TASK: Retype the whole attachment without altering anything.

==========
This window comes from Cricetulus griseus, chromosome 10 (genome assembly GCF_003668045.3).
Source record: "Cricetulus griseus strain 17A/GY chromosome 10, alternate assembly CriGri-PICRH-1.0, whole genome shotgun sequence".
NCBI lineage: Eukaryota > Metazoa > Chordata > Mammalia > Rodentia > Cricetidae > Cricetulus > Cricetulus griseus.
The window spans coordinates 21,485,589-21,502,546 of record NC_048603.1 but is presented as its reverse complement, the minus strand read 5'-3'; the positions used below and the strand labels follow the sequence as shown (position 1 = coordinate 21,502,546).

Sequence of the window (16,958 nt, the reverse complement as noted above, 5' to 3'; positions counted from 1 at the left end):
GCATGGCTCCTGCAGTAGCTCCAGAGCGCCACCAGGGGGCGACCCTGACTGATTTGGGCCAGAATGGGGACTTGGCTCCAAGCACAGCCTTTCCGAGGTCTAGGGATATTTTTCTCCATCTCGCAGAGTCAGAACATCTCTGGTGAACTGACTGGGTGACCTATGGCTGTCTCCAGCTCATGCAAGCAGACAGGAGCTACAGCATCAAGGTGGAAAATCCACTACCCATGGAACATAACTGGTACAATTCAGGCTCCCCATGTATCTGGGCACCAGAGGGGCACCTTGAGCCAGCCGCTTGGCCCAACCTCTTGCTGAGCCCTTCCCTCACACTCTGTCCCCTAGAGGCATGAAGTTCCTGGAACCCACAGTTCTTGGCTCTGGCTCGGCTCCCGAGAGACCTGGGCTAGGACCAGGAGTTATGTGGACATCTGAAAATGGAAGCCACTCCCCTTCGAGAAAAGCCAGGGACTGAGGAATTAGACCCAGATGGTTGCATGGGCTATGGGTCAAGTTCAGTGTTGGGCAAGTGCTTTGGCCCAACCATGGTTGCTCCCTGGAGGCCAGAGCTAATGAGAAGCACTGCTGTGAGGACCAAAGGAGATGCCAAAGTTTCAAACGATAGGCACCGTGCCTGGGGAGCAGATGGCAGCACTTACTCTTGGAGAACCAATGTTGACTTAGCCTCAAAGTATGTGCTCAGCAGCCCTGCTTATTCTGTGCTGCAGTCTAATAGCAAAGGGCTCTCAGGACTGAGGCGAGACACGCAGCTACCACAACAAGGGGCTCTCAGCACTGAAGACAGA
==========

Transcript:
This window comes from Cricetulus griseus, chromosome 10 (genome assembly GCF_003668045.3).
Source record: "Cricetulus griseus strain 17A/GY chromosome 10, alternate assembly CriGri-PICRH-1.0, whole genome shotgun sequence".
NCBI lineage: Eukaryota > Metazoa > Chordata > Mammalia > Rodentia > Cricetidae > Cricetulus > Cricetulus griseus.
The window spans coordinates 21,485,589-21,502,546 of record NC_048603.1 but is presented as its reverse complement, the minus strand read 5'-3'; the positions used below and the strand labels follow the sequence as shown (position 1 = coordinate 21,502,546).

Sequence of the window (16,958 nt, the reverse complement as noted above, 5' to 3'; positions counted from 1 at the left end):
GCATGGCTCCTGCAGTAGCTCCAGAGCGCCACCAGGGGGCGACCCTGACTGATTTGGGCCAGAATGGGGACTTGGCTCCAAGCACAGCCTTTCCGAGGTCTAGGGATATTTTTCTCCATCTCGCAGAGTCAGAACATCTCTGGTGAACTGACTGGGTGACCTATGGCTGTCTCCAGCTCATGCAAGCAGACAGGAGCTACAGCATCAAGGTGGAAAATCCACTACCCATGGAACATAACTGGTACAATTCAGGCTCCCCATGTATCTGGGCACCAGAGGGGCACCTTGAGCCAGCCGCTTGGCCCAACCTCTTGCTGAGCCCTTCCCTCACACTCTGTCCCCTAGAGGCATGAAGTTCCTGGAACCCACAGTTCTTGGCTCTGGCTCGGCTCCCGAGAGACCTGGGCTAGGACCAGGAGTTATGTGGACATCTGAAAATGGAAGCCACTCCCCTTCGAGAAAAGCCAGGGACTGAGGAATTAGACCCAGATGGTTGCATGGGCTATGGGTCAAGTTCAGTGTTGGGCAAGTGCTTTGGCCCAACCATGGTTGCTCCCTGGAGGCCAGAGCTAATGAGAAGCACTGCTGTGAGGACCAAAGGAGATGCCAAAGTTTCAAACGATAGGCACCGTGCCTGGGGAGCAGATGGCAGCACTTACTCTTGGAGAACCAATGTTGACTTAGCCTCAAAGTATGTGCTCAGCAGCCCTGCTTATTCTGTGCTGCAGTCTAATAGCAAAGGGCTCTCAGGACTGAGGCGAGACACGCAGCTACCACAACAAGGGGCTCTCAGCACTGAAGACAGA